A simple guide to planting lilies

October 9, 2015

Stately lily plants, with their exotic flower forms and their great variety in colour and size, add a dramatic accent to the summer garden.

A simple guide to planting lilies

Knowing the difference between types of lilies

Lilies have a variety of forms. The most popular types of lily hybrids are the Asiatics (divisions I), Trumpets (division VI), and Orientals (division VII). Good varieties include:

  • Division Ia (upward-facing flowers): 'Connecticut King' (yellow), 'Corina' (crimson); 'Enchantment' (orange-red with dark central spots), 'Red Carpet' (red), 'Sterling Star' (cream).
  • Division Ib (outward-facing flowers): 'Black Velvet' (dark red), 'Bold Knight' (red), 'Dawn Star' (pale yellow), 'Fire King' (orange-red), 'Moulin Rouge' (orange blotched brown).
  • Division Ic (pendent flowers): 'Citronella' (yellow), 'Katinka' (peach with brown spots), 'Nutmegger' (yellow flecked brown), 'Sally' (orange-pink with spotted centres), 'Viva' (red-orange, recurved).
  • Trumpet lily varieties: 'African Queen' (yellow), 'Black Dragon' (white with dark reverse), Pink Perfection Strain (rose pink).
  • Oriental lily varieties: 'Casa Blanca' (white), 'Imperial Gold' (yellow), 'Journey's End' (purple), 'Star Gazer' (red).

Visit the North American Lily Society's website for more information.

Preparing the soil for planting

Lilies will grow in almost any well-drained soil that has a pH slightly on the acid side.

  • Full sun will provide the most vigorous growth, but lilies also perform well in partial shade.
  • Soil preparation before planting lilies is important, just as it is with other bulbs. In light soils, a generous addition of leaf mould or well-composted organic material will improve moisture retention.
  • Bear in mind that lily bulbs and roots will be damaged if fresh manure is applied.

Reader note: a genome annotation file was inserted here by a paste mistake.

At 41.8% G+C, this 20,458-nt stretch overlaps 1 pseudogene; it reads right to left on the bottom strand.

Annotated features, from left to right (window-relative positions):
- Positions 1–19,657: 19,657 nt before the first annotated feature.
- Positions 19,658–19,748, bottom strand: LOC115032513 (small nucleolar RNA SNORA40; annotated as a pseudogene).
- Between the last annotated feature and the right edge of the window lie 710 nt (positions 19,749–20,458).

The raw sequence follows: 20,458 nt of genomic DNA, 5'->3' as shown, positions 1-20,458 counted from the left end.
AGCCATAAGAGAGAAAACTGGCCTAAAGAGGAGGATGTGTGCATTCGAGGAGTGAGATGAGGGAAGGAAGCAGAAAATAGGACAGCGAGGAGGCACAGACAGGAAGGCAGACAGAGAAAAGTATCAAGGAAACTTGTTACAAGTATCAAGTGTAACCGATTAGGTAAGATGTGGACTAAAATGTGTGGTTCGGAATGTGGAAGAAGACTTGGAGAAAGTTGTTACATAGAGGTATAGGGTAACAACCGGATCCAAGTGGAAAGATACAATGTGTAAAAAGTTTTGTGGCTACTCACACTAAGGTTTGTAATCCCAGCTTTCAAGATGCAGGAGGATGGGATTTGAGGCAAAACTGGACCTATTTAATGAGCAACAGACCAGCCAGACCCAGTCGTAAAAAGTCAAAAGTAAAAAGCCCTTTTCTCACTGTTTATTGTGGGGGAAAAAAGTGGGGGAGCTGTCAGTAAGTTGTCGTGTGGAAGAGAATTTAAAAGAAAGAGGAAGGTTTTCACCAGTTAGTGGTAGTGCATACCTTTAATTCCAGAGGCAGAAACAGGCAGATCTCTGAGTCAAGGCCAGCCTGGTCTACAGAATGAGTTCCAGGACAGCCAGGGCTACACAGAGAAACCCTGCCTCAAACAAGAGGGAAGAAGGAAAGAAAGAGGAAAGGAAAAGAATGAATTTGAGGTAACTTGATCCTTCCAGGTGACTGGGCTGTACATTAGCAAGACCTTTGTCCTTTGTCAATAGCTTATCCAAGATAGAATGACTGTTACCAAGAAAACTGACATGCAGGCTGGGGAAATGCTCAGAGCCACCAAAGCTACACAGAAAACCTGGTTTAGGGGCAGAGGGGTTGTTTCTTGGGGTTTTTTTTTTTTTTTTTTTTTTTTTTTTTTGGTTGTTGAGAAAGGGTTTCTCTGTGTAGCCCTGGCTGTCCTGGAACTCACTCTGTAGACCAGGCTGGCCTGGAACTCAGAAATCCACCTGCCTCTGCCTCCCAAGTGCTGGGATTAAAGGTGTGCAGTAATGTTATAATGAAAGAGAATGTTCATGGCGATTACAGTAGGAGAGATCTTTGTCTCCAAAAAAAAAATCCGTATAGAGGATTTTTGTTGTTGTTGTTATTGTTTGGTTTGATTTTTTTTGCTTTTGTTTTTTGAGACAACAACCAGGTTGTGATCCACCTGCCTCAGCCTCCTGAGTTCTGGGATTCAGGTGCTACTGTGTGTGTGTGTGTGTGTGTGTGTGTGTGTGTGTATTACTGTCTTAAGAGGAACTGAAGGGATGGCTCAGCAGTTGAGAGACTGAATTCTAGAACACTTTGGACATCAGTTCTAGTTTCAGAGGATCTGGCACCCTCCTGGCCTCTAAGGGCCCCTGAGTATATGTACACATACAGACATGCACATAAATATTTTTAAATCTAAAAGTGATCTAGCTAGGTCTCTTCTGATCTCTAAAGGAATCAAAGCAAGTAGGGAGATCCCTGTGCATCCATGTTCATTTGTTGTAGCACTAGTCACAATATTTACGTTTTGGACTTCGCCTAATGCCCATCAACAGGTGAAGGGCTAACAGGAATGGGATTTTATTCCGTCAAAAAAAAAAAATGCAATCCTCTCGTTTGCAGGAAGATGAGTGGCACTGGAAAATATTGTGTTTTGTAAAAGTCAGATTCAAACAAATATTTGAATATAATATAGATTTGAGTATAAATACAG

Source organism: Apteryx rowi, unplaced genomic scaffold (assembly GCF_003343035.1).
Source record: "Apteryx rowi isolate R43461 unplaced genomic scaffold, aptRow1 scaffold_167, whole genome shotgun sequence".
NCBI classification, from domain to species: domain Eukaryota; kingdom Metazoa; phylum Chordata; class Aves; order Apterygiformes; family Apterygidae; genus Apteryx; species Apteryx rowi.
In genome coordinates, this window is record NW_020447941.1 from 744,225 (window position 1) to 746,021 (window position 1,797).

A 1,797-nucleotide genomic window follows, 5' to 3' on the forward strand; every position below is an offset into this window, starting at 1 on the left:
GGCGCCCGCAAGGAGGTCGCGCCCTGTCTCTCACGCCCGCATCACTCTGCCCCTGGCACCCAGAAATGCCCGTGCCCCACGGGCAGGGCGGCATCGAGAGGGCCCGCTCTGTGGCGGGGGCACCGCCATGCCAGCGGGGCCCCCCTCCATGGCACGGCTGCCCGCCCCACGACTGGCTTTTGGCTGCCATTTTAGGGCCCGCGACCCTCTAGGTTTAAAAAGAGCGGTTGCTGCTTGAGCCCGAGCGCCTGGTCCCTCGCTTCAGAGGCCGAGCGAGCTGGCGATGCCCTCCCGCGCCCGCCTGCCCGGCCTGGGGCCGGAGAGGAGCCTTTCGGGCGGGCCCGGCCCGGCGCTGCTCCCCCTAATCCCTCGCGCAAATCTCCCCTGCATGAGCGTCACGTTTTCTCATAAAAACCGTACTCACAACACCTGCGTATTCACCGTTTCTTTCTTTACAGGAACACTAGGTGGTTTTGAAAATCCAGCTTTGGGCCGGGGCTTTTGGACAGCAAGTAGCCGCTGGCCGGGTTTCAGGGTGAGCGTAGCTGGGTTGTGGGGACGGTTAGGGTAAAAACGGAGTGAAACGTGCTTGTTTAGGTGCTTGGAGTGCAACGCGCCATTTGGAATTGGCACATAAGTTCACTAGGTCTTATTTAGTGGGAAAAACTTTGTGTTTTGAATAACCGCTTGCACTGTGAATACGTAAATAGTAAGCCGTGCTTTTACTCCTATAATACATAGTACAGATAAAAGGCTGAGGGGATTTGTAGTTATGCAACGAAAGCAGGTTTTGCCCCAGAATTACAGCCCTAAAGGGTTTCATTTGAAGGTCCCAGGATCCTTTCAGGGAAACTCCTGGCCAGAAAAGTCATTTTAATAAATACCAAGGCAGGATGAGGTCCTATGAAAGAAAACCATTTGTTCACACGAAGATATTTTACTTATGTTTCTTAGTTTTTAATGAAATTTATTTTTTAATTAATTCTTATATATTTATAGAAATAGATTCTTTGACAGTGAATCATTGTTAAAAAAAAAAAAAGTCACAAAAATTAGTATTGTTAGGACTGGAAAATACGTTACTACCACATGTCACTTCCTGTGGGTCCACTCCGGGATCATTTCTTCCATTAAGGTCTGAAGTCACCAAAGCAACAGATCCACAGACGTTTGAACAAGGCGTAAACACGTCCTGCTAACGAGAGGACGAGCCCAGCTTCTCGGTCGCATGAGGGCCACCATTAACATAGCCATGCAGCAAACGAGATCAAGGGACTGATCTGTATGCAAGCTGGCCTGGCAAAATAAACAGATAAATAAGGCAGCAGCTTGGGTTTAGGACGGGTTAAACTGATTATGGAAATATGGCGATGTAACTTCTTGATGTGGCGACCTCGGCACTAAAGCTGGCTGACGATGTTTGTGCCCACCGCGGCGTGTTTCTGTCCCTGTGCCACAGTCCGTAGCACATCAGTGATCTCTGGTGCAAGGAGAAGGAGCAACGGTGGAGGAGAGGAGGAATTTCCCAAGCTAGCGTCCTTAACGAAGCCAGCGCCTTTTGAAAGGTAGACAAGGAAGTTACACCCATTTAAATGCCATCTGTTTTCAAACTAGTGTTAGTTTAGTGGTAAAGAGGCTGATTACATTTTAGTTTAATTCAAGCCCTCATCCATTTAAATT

• Improve heavy soils by adding coarse sand or light gravel.
  • Bone meal, well mixed in, will enrich and condition the soil for several seasons.
  • The subsoil must also provide good drainage so that water will not accumulate around the bulbs.
  • Where impervious subsoil prevails, raised beds with well-drained soil should be prepared. Planting on a gentle slope serves the same purpose.
  • Buy only plump, healthy-looking bulbs. They are available in late fall or early spring from mail-order and local nurseries, and from lily specialists. The bulbs should be firm, with closely packed scales and a dense root system.
  • If you do purchase bargain lots of bulbs, which may be bruised or limp, remove the loose outer scales and put the bulbs into plastic bags with slightly moist peat moss, and add a pinch of sulfur as a fungicide. Close the bags and store in a cool, dark place for several days until the bulbs are plump. After, remove them from the bags and plant.
  • Medium-sized bulbs in a given category are best. They reestablish in a new location more dependably than large bulbs, which may perform well the first year but fail to repeat their initial showing. Also, the medium-sized bulbs are considerably less expensive than the large ones.

Planting and caring for lilies

Lilies can be planted any time the ground can be dug, but fall planting is best.

  • Planting depth should be at least three times as deep as the height of the bulb.
  • When planting, spread the roots and set the bulb so that it will rest with its tip beneath eight to 10 centimetres (three to four inches) of soil.
  • Lilies need a steady supply of moisture during the growing season. A summer mulch is a good way to conserve moisture.
  • Keep the stem roots cool during hot weather to help control weeds.
  • Mulch to a depth of eight to 10 centimetres (three to four inches) with oak leaves, pine needles, salt hay, or any other loose material that will allow passage of water and air to the soil.

Lilies are a beautiful addition to any backyard garden. As long as you get the right type of lilies and plant them properly, they're sure to keep your garden looking great for years!

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